Social Thinking® groups bring together students of similar ages and abilities for weekly therapy sessions. Students learn ways to more easily “fit in” and establish and maintain friendships. Based on the work of world-renowned expert Michelle Garcia Winner, we teach social thinking skills ranging from perspective taking, which is understanding that others have “thoughts” separate from our own, to interpreting and responding to the nuances of verbal and non-verbal communication. Learn more about Social Thinking® at Michelle Garcia Winner's website. Signs of Social Learning Challenges
Has trouble making friends, keeps to him/herself
Can not see the “big picture”
Has trouble figuring out others’ intentions
Can not “read” body language, facial expressions, context, etc.
Is struggling with reading comprehension
Has trouble managing his/her time
Poor planning and organizing skills
Is having difficulty working in a group
Does not understand “figurative language”
Difficulty initiating conversations and social interactions
Does not show empathy
Has trouble holding a job
Is being repeatedly bullied
Is refusing to participate in school activities
Who can benefit from participating in the social thinking groups? Groups are geared for students with average to above average IQ who have social cognitive deficits as a result of High Functioning Autism, Asperger’s Syndrome, ADHD, Non-verbal Learning Disorder (NLD), or those with no specific diagnosis. We work with students starting in kindergarten and, as students progress in school, they gradually move on to more complex social thinking topics depending on their maturity and interest level. How the groups work New groups are formed at the beginning of the school year. These groups continue through the following summer, however new students may enroll for the summer beginning in June. Each group includes two to four students and meets for an hour, once a week, under the supervision of a licensed occupational therapist. Each treatment session includes:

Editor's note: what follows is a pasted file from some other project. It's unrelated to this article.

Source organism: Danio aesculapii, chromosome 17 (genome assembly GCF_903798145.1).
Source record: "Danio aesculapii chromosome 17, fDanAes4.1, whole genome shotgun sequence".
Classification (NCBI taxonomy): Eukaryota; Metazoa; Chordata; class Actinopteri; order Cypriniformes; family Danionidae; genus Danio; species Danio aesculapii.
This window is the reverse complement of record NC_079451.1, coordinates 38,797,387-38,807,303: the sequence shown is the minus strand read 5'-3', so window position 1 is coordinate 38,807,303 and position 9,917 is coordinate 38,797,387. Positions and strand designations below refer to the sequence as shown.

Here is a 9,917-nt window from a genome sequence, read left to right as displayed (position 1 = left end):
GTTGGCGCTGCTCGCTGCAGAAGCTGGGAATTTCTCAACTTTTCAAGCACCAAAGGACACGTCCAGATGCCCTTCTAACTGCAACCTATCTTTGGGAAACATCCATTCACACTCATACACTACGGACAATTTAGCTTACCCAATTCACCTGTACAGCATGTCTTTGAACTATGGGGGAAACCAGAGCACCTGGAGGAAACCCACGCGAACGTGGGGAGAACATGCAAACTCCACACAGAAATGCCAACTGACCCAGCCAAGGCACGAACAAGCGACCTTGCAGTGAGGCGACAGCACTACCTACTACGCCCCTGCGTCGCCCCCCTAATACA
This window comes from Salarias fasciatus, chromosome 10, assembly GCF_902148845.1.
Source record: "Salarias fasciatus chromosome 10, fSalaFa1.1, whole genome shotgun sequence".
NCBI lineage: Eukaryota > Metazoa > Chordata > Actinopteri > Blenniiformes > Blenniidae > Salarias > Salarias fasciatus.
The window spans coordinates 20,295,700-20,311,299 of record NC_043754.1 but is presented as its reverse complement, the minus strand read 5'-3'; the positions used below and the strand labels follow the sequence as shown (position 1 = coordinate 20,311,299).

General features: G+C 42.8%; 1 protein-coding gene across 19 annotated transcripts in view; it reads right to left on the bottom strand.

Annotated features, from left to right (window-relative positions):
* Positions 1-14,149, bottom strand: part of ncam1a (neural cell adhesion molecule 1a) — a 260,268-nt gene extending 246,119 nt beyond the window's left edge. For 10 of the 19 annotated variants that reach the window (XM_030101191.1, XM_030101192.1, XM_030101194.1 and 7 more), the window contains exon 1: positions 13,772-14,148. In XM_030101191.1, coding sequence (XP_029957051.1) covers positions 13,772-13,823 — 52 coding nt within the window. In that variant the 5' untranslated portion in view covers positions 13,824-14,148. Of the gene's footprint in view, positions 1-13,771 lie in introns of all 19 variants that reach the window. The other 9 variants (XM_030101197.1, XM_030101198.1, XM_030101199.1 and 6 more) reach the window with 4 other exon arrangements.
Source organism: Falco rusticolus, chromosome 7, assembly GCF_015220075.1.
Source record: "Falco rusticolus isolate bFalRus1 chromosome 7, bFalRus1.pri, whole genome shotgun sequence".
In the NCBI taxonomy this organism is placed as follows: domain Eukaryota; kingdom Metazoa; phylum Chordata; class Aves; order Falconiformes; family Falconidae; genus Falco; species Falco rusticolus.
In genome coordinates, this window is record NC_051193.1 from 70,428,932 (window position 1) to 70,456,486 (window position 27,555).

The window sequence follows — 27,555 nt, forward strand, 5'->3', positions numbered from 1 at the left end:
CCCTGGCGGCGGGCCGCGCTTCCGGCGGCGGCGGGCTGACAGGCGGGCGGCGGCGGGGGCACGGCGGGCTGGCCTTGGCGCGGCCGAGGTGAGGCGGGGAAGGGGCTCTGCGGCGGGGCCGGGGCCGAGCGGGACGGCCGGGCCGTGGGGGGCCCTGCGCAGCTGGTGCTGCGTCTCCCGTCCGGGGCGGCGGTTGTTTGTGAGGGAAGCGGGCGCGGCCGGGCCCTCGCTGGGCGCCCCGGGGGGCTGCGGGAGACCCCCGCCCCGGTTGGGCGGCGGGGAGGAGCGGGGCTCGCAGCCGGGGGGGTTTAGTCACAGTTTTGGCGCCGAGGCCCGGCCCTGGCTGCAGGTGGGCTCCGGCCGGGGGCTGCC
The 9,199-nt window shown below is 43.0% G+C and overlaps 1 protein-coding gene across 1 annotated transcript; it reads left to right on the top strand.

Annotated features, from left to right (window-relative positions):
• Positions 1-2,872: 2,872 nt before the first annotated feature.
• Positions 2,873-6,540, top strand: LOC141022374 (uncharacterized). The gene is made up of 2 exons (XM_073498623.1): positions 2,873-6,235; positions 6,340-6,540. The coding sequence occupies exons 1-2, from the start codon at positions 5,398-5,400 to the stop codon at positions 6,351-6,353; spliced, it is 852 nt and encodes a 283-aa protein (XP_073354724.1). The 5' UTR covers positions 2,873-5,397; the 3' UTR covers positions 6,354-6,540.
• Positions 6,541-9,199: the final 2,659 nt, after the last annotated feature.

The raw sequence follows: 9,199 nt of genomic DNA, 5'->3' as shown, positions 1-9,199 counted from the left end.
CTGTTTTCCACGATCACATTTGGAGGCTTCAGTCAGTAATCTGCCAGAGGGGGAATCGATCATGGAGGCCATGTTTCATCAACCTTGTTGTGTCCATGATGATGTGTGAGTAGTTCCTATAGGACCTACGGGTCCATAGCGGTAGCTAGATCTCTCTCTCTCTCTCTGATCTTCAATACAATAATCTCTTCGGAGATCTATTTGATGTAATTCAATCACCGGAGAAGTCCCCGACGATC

Gathering – Three to five minutes of open talk time.
Group Lesson – Social cognitive strategies and social thinking lessons.
Practice/Unstructured Time – This could include an “open topic” discussion among group members. During this time, the therapist provides feedback to reinforce the lesson.
Self Regulation Groups
Children work together to learn the following self-regulation skills: Understanding their own unique sensory system, matching their arousal levels to a particular activity, tools to assist with self-regulation in a classroom, tools to assist with emotional self-regulation when interacting with others and independence in identifying their individualized sensory needs. Based off of the curriculum Zones of Regulation ®
Social dyads are offered to children who have received an Occupational Therapy evaluation/assessment and whose Occupational Therapy goals entail social skill development and/or self-regulation goals. This dyad provides children with an opportunity to participate in therapy sessions with a peer working on similar goals.